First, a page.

SQL Basics : Constraints

Objective


To learn about constraints, primary keys, foreign keys and referential integrity.

What are Constraints?


Relational databases store data into multiple tables. There are relationships that exist between the tables. That's why it's called Relational database. Keys reference from one table to another. This is called referential integrity. In our example, when we store a record in the line_items table, the order_number references to the id of the orders table. There cannot be a line_items record that does not have a order_number. This would violate the referential integrity.

Relational databases enforce referential integrity by imposing constraints on database tables. You can create the constraints when you use the CREATE TABLE or ALTER TABLE commands.

Primary Keys


A primary key ensures that values in a column are unique. So, you can uniquely identify each row in a table. This makes the UPDATE or DELETE safe to use, ie., they don't affect other rows. Let's create a credit_cards table.

sqlite> CREATE TABLE credit_cards
   ...> (
   ...> id int primary key not null,
   ...> type char(10) not null,
   ...> user_id int not null
   ...> );

The keyword primary key in the table definition defines id as the primary key of the credit_cards table. We can see the new table.

sqlite> .tables
credit_cards  line_items    products    
customers     orders        users

We can also see the table structure.

sqlite> .schema credit_cards
CREATE TABLE credit_cards
(
id int primary key not null,
type char(10) not null,
user_id int not null
);

Foreign Keys


A foreign key is a column in a table that references the primary key in another table. They are used to enforce referential integrity.

Let's delete the table we just created.

sqlite> drop table credit_cards;
sqlite> .tables
customers   line_items  orders      products    users

Now lets create the credit_cards table again that will use a foreign key.

sqlite> CREATE TABLE credit_cards
   ...> (
   ...> id int primary key not null,
   ...> type char(10) not null,
   ...> user_id int not null,
   ...> FOREIGN KEY (user_id) REFERENCES users(id)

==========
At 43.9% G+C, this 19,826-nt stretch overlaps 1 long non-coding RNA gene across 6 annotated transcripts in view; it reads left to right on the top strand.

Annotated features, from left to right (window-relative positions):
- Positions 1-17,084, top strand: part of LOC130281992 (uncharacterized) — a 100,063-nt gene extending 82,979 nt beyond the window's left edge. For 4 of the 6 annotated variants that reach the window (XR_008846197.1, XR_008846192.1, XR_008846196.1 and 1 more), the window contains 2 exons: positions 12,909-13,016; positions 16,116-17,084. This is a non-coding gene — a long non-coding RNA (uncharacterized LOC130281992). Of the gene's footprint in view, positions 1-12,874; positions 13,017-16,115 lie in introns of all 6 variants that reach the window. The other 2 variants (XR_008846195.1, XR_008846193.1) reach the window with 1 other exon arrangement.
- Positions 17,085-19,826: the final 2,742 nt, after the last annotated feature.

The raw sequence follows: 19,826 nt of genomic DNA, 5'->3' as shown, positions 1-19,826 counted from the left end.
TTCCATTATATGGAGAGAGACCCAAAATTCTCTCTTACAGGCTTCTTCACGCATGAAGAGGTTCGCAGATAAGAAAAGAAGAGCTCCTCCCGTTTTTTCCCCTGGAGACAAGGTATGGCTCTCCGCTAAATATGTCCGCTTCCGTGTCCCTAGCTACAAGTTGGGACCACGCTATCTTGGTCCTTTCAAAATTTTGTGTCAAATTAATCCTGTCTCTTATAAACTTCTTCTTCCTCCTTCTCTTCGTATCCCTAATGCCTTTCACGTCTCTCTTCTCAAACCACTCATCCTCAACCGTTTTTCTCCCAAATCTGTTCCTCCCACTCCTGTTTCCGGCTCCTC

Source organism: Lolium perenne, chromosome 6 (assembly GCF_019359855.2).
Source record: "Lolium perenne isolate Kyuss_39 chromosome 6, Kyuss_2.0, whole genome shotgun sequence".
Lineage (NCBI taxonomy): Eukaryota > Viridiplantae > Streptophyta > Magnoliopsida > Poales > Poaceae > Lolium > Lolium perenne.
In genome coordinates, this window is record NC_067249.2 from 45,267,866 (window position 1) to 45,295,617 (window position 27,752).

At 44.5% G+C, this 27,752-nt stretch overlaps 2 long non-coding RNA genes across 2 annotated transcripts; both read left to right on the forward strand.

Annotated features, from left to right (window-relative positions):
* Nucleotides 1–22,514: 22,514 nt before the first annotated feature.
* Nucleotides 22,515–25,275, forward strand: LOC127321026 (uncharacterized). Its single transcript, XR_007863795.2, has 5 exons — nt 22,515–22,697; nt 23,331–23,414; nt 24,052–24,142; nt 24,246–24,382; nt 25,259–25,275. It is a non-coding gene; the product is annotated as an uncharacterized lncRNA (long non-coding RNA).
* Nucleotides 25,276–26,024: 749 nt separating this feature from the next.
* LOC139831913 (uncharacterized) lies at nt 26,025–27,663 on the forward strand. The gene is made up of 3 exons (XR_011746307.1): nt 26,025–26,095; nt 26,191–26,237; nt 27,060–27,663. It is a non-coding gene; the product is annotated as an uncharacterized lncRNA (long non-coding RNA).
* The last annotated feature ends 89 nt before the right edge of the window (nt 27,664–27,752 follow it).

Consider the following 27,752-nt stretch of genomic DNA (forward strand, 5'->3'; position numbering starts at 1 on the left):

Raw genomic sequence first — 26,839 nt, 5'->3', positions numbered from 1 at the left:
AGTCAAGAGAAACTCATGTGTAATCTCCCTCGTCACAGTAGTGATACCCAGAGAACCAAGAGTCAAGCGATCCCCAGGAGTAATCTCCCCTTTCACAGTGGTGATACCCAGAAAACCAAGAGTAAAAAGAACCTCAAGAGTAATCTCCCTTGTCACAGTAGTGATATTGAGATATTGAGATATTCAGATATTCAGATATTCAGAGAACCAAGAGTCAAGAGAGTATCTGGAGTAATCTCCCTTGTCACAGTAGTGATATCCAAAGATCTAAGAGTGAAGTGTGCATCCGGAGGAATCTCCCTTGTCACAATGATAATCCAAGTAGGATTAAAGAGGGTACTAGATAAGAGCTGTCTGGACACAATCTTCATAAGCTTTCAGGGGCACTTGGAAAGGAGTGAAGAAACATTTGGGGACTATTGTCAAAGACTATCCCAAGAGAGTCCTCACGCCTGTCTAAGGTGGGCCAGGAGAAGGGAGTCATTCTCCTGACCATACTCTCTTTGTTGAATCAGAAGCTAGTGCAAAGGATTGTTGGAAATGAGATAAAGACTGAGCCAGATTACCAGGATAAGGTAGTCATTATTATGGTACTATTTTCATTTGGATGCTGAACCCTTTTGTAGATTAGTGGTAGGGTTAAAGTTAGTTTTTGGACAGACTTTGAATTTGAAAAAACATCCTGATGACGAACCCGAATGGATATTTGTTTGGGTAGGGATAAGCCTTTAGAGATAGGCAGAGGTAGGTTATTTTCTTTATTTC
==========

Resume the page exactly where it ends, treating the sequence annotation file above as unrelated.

...> );

We can see the schema of the new table.

sqlite> .schema credit_cards
CREATE TABLE credit_cards
(
id int primary key not null,
type char(10) not null,
user_id int not null,
FOREIGN KEY (user_id) REFERENCES users(id) 
);

Here the table definition uses the FOREIGN KEY keyword to make the user_id field a foreign key, it uses REFERENCES to indicate that it references the id field in users table. Now, we cannot create any records in the credit_cards table that does not have a user_id value that does not exist in the users table.

Here is an example that creates a new credit card for Yosemite Sam.

sqlite> INSERT INTO credit_cards(id, type, user_id)
   ...> VALUES (1, 'VISA', 10);
sqlite> select * from credit_cards;
id          type        user_id   
----------  ----------  ----------
1           VISA        10        
sqlite> select * from users;
id          first_name  last_name   email            
----------  ----------  ----------  -----------------
1           bugs        bunny       bbunny@disney.com
2           daffy       duck        daffy@disney.com 
3           porky       pig         ppig@disney.com  
4           pluto       dog         pdog@disney.com  
5           pluto       pet         pdog@disney.com  
6           tasmanian   devil       tdevil@disney.com
7           tweety      bird        tweety@disney.com
8           elmer       fudd        efudd@disney.com 
9           speedy      gonzales    gonzales@disney.c
10          yosemite    sam         sam@disney.com   
11          sylvester               sam@disney.com   
12          bosko                   sam@disney.com

Here is an example that shows creating a row that violates the foreign key constraint results in an error.

sqlite> INSERT INTO credit_cards(id, type, user_id)
   ...> VALUES (1, 'VISA', 13);
Error: column id is not unique

We can verify that there is only one record in the credit_cards table.

sqlite> select * from credit_cards;
id          type        user_id   
----------  ----------  ----------
1           VISA        10

Summary


In this article you learned about constraints, primary key and foreign key. You also learned about how they enforce referential integrity.


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